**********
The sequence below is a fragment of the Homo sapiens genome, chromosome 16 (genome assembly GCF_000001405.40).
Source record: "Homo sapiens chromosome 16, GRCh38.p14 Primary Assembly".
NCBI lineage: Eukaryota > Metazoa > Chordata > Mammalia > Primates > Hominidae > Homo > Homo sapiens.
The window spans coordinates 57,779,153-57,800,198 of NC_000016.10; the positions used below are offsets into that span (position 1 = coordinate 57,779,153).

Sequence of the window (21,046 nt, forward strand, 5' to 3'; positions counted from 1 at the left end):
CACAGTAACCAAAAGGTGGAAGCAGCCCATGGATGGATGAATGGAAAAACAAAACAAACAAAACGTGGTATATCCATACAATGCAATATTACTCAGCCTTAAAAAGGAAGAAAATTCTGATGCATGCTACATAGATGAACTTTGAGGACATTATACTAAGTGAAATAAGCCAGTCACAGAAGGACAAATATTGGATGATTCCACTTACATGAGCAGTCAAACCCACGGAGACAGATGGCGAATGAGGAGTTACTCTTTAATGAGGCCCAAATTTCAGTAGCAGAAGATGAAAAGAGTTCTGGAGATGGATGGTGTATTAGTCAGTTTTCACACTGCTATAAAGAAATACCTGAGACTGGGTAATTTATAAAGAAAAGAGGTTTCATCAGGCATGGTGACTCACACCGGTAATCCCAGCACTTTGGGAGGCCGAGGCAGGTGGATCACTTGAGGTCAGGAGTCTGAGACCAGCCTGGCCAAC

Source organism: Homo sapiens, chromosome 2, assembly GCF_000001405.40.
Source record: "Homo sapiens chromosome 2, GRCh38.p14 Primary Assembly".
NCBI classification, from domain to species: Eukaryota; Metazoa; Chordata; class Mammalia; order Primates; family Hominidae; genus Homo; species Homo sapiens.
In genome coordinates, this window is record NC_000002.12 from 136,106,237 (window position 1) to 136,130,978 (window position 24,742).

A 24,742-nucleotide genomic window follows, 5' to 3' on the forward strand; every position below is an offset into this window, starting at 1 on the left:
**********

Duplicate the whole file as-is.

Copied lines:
The sequence below is a fragment of the Homo sapiens genome, chromosome 16 (genome assembly GCF_000001405.40).
Source record: "Homo sapiens chromosome 16, GRCh38.p14 Primary Assembly".
NCBI lineage: Eukaryota > Metazoa > Chordata > Mammalia > Primates > Hominidae > Homo > Homo sapiens.
The window spans coordinates 57,779,153-57,800,198 of NC_000016.10; the positions used below are offsets into that span (position 1 = coordinate 57,779,153).

Sequence of the window (21,046 nt, forward strand, 5' to 3'; positions counted from 1 at the left end):
CACAGTAACCAAAAGGTGGAAGCAGCCCATGGATGGATGAATGGAAAAACAAAACAAACAAAACGTGGTATATCCATACAATGCAATATTACTCAGCCTTAAAAAGGAAGAAAATTCTGATGCATGCTACATAGATGAACTTTGAGGACATTATACTAAGTGAAATAAGCCAGTCACAGAAGGACAAATATTGGATGATTCCACTTACATGAGCAGTCAAACCCACGGAGACAGATGGCGAATGAGGAGTTACTCTTTAATGAGGCCCAAATTTCAGTAGCAGAAGATGAAAAGAGTTCTGGAGATGGATGGTGTATTAGTCAGTTTTCACACTGCTATAAAGAAATACCTGAGACTGGGTAATTTATAAAGAAAAGAGGTTTCATCAGGCATGGTGACTCACACCGGTAATCCCAGCACTTTGGGAGGCCGAGGCAGGTGGATCACTTGAGGTCAGGAGTCTGAGACCAGCCTGGCCAAC

Source organism: Homo sapiens, chromosome 2, assembly GCF_000001405.40.
Source record: "Homo sapiens chromosome 2, GRCh38.p14 Primary Assembly".
NCBI classification, from domain to species: Eukaryota; Metazoa; Chordata; class Mammalia; order Primates; family Hominidae; genus Homo; species Homo sapiens.
In genome coordinates, this window is record NC_000002.12 from 136,106,237 (window position 1) to 136,130,978 (window position 24,742).

A 24,742-nucleotide genomic window follows, 5' to 3' on the forward strand; every position below is an offset into this window, starting at 1 on the left: